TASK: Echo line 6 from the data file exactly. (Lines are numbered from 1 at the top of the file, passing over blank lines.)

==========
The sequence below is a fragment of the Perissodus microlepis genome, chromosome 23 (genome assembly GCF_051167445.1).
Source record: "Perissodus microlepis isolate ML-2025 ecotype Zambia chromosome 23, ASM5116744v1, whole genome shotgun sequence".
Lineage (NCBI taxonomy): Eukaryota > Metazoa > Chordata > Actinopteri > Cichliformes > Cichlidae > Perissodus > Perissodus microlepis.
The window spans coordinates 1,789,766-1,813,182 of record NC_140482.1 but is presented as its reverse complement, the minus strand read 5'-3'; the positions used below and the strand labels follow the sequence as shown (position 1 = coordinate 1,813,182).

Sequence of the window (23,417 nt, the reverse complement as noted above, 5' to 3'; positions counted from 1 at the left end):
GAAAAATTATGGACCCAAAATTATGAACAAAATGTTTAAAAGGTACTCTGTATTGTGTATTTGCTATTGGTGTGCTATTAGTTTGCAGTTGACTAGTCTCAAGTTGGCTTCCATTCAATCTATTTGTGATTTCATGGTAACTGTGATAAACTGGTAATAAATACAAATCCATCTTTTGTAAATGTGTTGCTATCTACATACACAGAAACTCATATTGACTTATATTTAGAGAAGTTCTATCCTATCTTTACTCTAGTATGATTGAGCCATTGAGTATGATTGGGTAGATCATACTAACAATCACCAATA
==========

GAAAAATTATGGACCCAAAATTATGAACAAAATGTTTAAAAGGTACTCTGTATTGTGTATTTGCTATTGGTGTGCTATTAGTTTGCAGTTGACTAGTCTCAAGTTGGCTTCCATTCAATCTATTTGTGATTTCATGGTAACTGTGATAAACTGGTAATAAATACAAATCCATCTTTTGTAAATGTGTTGCTATCTACATACACAGAAACTCATATTGACTTATATTTAGAGAAGTTCTATCCTATCTTTACTCTAGTATGATTGAGCCATTGAGTATGATTGGGTAGATCATACTAACAATCACCAATA